FORMER Cork U20 hurling manager Denis Ring is well-positioned to comment on the 2020 hurling championships, which are to begin in the coming days.
But the Fermoy senior manager says that the county board may have missed a trick this year.
Ring, a principal at one of the larger schools in Munster, Blackwater Community College, in Lismore, is at the coalface of the challenges of both education and sport and says that the 2020 campaigns should have a category all of their own.
“This year, I think that they should call every cup the Covid Cup, because I think that this season, considering the way that players and clubs have been restricted in their preparations, could throw up a few big surprises in all levels,” Ring said.
“I think teams will go in search of momentum and something like their best form, but it will be tough to do that in such a short space of time. I just thought that, for the year that was in it, an open, knockout draw could have been very novel and would have added to the excitement of it.
“Perhaps that’s just the sentimentalist in me, but seeing the likes of the Glen getting Blackrock in the first round of a knockout competition.
“I remember back when you would hear of a big team getting knocked out in the first round — it was sensational news around the county and it did add a lot of colour and drama to the thing,” Ring said.
“When smaller sides saw a big side going out early, it lifted the expectations around the county, as players from all sides felt their chances of winning had improved. Saying all that, I am a big fan of the round-robin, too, and, again, must say I am thrilled that we are getting a championship at all this year after it looked bleak for long enough.”
Ring is back at the helm of Fermoy, again this season, and after battling with the inter-county boys for a couple of years, is happy to be focused on just one team for now.
“I am delighted to be back preparing with the lads. We have all been locked down for long enough,” Ring said. “We do have two people that have had to exclude themselves, due to personal family circumstances, and I fully accept that.
“One of the lads has a wife expecting their first child, while another has older family members living at home. These are very understandable situations and nothing can be done about those.
“It isn’t like a guy is thinking about going travelling for the summer. Perhaps you could try to talk him out of that or try to organise things to suit, but in this case, if someone tells you they need to step aside, then you have to accept that.” So, 2020 could be the opportunity for some of the younger players to make their mark.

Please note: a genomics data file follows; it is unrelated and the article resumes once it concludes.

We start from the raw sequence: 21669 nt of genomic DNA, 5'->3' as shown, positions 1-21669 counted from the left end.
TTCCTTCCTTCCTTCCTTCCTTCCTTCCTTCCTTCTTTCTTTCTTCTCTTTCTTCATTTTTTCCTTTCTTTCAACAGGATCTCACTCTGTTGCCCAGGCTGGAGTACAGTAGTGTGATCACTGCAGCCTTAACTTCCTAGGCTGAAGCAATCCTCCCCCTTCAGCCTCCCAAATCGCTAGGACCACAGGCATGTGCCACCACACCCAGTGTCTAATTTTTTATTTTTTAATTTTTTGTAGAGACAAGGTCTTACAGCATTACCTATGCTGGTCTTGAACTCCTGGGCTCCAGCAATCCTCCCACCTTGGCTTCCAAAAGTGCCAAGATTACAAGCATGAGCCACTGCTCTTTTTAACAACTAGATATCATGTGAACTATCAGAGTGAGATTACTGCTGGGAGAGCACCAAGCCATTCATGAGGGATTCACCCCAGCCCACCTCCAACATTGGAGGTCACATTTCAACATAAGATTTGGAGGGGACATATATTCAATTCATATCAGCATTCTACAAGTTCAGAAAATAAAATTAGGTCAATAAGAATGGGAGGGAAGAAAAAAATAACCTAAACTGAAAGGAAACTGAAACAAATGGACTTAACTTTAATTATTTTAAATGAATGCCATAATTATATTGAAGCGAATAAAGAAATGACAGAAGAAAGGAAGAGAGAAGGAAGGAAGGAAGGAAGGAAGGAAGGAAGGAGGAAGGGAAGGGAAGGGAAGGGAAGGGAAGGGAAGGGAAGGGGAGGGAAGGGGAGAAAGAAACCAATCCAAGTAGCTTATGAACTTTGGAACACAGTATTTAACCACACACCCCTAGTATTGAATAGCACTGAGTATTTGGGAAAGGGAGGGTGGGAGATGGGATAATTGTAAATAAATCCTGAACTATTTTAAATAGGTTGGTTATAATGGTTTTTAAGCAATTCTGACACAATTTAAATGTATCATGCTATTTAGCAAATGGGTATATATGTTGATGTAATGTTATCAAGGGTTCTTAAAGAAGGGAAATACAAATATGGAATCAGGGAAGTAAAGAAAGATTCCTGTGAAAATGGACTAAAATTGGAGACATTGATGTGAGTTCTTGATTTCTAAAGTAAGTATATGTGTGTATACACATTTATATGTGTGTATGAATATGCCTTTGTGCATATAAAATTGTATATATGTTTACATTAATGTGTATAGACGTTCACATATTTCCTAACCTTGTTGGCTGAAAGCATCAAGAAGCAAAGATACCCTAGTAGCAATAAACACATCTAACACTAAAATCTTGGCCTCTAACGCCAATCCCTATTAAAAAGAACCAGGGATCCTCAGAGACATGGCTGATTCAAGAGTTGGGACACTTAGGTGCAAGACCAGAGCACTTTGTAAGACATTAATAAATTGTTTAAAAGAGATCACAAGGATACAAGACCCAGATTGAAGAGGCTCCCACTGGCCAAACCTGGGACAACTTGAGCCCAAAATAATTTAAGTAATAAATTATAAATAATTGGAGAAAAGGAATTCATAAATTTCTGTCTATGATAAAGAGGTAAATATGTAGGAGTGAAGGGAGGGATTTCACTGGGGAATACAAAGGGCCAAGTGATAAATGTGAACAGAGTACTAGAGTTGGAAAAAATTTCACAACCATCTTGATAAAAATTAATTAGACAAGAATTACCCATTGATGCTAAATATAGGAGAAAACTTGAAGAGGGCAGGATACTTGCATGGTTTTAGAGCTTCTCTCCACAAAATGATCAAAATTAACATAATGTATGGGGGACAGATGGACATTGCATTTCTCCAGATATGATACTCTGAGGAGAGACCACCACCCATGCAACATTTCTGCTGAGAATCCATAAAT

“With us being a dual club and having players like Tomás Clancy out through injury, there will be opportunities for some,” Ring said. “We have all seen, in the past, it is in these kind of scenarios where big careers begin. Fellows being thrown in at the deep end, that might not normally get thrown in, take their chance — and from a Fermoy perspective, that is a fantastic challenge for us and a fantastic opportunity for them.”
Ring is pleased to be back on the line with Fermoy and he will miss the buzz around the inter-county scene, but he knows that making it to the finishing line is far from a sure thing this season.
“From a personal point of view, I hope that everything fares OK for the championship and we get to see the inter-county action, but that is a long way off yet and a lot could happen between now and then,” Ring said.
“I will obviously miss the Cork set-up, when it starts, but this summer, like many people, I was at the garden and the house. I have been told the garden has never been better. I wish Donal Óg, Kieran, and Sean all the best with the county teams this year, and, who knows, maybe it will be their year.
“The future remains bright for Cork hurling and I hope we played a part in that over the last two years,” Ring said.
“I would like to think that, ultimately, we put some players on that conveyor belt that will deliver a senior All-Ireland for Cork and I really do believe that they will.”